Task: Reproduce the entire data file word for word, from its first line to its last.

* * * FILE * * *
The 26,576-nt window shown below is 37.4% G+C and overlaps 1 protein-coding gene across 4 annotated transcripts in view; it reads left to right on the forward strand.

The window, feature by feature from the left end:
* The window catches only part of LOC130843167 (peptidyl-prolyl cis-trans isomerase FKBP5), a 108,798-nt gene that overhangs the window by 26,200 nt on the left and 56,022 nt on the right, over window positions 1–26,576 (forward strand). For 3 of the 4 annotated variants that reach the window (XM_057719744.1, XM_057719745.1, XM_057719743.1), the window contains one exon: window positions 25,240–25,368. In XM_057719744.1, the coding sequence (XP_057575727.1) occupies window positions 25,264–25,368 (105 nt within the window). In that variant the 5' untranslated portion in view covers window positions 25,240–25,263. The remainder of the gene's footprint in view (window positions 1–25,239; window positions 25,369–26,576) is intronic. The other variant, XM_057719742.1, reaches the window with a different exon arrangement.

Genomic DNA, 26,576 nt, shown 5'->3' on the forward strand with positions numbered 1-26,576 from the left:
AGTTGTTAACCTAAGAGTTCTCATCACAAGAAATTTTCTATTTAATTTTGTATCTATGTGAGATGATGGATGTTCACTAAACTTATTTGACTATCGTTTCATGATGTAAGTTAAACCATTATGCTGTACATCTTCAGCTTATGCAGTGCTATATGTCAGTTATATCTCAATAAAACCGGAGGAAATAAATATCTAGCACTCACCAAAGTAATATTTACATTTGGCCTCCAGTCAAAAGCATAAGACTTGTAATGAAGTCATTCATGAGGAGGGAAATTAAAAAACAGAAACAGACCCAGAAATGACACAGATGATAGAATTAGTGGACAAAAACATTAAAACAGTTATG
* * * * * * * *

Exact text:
The 26,576-nt window shown below is 37.4% G+C and overlaps 1 protein-coding gene across 4 annotated transcripts in view; it reads left to right on the forward strand.

The window, feature by feature from the left end:
* The window catches only part of LOC130843167 (peptidyl-prolyl cis-trans isomerase FKBP5), a 108,798-nt gene that overhangs the window by 26,200 nt on the left and 56,022 nt on the right, over window positions 1–26,576 (forward strand). For 3 of the 4 annotated variants that reach the window (XM_057719744.1, XM_057719745.1, XM_057719743.1), the window contains one exon: window positions 25,240–25,368. In XM_057719744.1, the coding sequence (XP_057575727.1) occupies window positions 25,264–25,368 (105 nt within the window). In that variant the 5' untranslated portion in view covers window positions 25,240–25,263. The remainder of the gene's footprint in view (window positions 1–25,239; window positions 25,369–26,576) is intronic. The other variant, XM_057719742.1, reaches the window with a different exon arrangement.

Genomic DNA, 26,576 nt, shown 5'->3' on the forward strand with positions numbered 1-26,576 from the left:
AGTTGTTAACCTAAGAGTTCTCATCACAAGAAATTTTCTATTTAATTTTGTATCTATGTGAGATGATGGATGTTCACTAAACTTATTTGACTATCGTTTCATGATGTAAGTTAAACCATTATGCTGTACATCTTCAGCTTATGCAGTGCTATATGTCAGTTATATCTCAATAAAACCGGAGGAAATAAATATCTAGCACTCACCAAAGTAATATTTACATTTGGCCTCCAGTCAAAAGCATAAGACTTGTAATGAAGTCATTCATGAGGAGGGAAATTAAAAAACAGAAACAGACCCAGAAATGACACAGATGATAGAATTAGTGGACAAAAACATTAAAACAGTTATG